10. Not only are work visas more expensive, but the numbers available are limited, there are restrictions on why the foreign worker is needed, and the cruise line basically accepts sponsorship of the worker for the time they are in the US (fiscally and criminally).
  11. I don't see that the Pence override of the CDC's extension means that it will not be extended again, for a month or whatever, just that it would not be extended until February. It left open, at the time, for further consideration in the future. I have my suspicions that because the CDC issued a "request for information" period (which was not really for cruise passengers to comment on), that a permanent change in federal regulations is imminent (the no sail order specifically notes that the requirements are an "emergency order"), and that while a "no sail" order may expire, the CDC will still require all of the requirements of the no sail order to become the necessary requirements to obtain "pratique" or health clearance to enter US waters. It may well have been the CDC's idea to ask for a long extension, hoping that it would get a short one instead, just long enough to meet the time constraints of changing regulations. It is not yet understood whether the recommendations made by the Healthy Sail board meet the CDC's requirements, and further there doesn't seem to be any action/response plans submitted that detail how the ships will implement the Healthy Sail recommendations, and these detailed action plans are what the CDC is requiring.
  12. Not only the officers need to be fed, but the deck and engine ratings as well. In a minimum crew of about 100, there will be likely 20 "hotel" staff, manning the crew galley (cooking, dishwashing) and doing laundry. So, yes, there are the types of crew that CTI Jakarta employs currently onboard. However, a quick search around CTI shows that they also provide Indonesians for deck and engine rating positions as well as hotel staff.
  13. Yes, it would be the jurisdiction of the flag state, but many flag states (flags of convenience) have little or no desire to enforce their laws on ships of their flags. Also, there is no reason that any nation, whether it borders the sea or not, cannot give registry to a ship, merely for the registry fees. As for illegal activities, virtually any criminal activity, especially cyber ones, would benefit from being only 12 miles off the coast of a country, while not being subject to enforcement of laws like fraud, embezzlement, money laundering, hacking, etc, etc. This removes all threat of liability or punishment for any crime committed onboard.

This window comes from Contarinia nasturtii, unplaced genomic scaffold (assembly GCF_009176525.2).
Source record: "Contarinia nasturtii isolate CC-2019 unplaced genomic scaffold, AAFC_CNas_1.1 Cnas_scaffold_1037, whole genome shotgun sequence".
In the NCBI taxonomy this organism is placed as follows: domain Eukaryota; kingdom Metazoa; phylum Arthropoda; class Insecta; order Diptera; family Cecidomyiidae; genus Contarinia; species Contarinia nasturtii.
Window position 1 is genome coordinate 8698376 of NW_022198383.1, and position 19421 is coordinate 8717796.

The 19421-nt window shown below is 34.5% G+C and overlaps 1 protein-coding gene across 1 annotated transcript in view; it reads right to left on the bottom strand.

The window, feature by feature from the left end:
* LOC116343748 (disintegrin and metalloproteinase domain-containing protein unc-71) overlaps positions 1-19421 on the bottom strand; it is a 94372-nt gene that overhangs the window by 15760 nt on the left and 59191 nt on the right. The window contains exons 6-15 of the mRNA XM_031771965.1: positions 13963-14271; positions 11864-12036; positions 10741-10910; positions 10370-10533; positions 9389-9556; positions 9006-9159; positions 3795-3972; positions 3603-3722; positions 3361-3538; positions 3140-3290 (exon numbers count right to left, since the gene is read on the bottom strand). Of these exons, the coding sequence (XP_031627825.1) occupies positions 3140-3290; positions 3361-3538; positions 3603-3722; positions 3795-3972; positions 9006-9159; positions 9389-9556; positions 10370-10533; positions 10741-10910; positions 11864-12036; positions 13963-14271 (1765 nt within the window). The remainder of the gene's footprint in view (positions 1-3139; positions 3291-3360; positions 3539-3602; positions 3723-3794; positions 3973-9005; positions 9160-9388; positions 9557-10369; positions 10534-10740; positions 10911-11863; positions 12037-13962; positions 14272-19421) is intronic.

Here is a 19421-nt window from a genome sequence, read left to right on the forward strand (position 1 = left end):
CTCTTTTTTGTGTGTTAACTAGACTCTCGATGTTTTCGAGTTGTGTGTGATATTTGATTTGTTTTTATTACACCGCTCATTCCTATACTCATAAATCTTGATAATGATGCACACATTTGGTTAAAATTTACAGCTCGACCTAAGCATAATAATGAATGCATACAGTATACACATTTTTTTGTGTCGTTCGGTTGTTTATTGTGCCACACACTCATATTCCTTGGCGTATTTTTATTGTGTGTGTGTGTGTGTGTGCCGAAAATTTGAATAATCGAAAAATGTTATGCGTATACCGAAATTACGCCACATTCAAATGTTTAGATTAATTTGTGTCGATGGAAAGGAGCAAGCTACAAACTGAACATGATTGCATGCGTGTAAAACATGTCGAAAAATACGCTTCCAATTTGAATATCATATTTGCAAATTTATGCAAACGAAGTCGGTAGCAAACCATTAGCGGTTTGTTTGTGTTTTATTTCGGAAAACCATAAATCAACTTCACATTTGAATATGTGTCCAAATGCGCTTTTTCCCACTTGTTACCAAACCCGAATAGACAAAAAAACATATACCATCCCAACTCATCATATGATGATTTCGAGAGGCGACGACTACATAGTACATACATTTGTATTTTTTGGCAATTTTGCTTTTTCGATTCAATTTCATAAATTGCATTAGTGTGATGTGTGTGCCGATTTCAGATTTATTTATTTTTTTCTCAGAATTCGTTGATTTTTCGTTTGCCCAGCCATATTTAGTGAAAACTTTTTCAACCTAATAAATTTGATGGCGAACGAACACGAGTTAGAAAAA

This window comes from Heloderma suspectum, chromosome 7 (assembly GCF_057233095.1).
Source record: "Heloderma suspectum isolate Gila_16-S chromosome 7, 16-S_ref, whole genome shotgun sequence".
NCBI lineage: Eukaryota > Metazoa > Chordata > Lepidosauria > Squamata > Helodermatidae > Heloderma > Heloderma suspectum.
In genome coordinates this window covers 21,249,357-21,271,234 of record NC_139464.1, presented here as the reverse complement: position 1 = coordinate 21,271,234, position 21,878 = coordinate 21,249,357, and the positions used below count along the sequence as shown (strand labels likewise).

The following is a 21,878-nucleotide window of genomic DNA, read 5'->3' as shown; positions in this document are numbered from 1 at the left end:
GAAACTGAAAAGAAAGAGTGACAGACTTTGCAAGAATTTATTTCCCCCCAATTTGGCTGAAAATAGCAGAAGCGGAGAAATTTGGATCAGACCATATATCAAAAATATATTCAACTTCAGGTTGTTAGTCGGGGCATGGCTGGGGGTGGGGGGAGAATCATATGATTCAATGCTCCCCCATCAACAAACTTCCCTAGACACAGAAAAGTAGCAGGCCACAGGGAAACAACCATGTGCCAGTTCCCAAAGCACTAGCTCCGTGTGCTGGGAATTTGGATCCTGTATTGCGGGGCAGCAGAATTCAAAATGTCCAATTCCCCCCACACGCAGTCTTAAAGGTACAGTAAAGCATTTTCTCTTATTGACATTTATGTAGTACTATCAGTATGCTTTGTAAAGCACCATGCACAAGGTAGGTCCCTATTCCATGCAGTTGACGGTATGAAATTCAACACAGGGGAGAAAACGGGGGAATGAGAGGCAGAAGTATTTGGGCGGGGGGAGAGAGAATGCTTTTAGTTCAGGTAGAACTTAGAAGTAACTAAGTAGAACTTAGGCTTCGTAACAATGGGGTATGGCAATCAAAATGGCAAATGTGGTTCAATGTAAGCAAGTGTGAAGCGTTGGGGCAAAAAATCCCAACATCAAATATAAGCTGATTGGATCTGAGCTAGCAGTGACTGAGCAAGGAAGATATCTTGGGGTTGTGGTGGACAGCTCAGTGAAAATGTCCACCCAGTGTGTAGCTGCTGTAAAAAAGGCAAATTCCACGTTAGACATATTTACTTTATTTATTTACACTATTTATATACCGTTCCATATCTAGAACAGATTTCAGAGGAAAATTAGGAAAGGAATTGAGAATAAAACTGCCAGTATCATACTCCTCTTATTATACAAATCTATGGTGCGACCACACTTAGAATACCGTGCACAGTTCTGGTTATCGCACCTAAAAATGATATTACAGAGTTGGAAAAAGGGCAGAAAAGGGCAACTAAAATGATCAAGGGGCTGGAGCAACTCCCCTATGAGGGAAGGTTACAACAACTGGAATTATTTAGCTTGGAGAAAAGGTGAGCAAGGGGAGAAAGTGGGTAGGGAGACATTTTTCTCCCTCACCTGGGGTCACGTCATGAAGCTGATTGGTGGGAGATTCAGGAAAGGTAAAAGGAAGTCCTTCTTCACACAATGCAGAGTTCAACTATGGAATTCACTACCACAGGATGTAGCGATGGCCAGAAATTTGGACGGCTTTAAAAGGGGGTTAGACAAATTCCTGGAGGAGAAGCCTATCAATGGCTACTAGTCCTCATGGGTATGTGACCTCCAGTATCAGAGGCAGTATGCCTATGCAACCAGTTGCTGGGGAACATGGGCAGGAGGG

14. Not always Yes, I would foresee that maritime unions in the US, as well as other classes would join a suit immediately to know why foreign workers are being used in the US, and the existing US flag cruise lines would join wanting to know why they are required to meet the continued burden of US flag operations while the foreign flag cruise lines are allowed to operate in their market. That would be after a PVSA exemption, and a change to State department regulations on visas (I think it would be a stretch to think that a change to work visa regulations for foreign cruise ship crew could fall under "emergency" classification, short circuiting the time needed for a "request for information" period (sound familiar to the CDC?) in order to make a normal change to a regulation). Then, as noted, you have the states involved giving clearance.
  15. The crew are mostly deck and engine crew, with just a few galley hands to feed them and wash the dishes. They are doing what deck and engine do every day on a ship, whether there are passengers or not. Deck and engine are two of the most restrictive departments for going ashore in the best of times, so this is nothing new.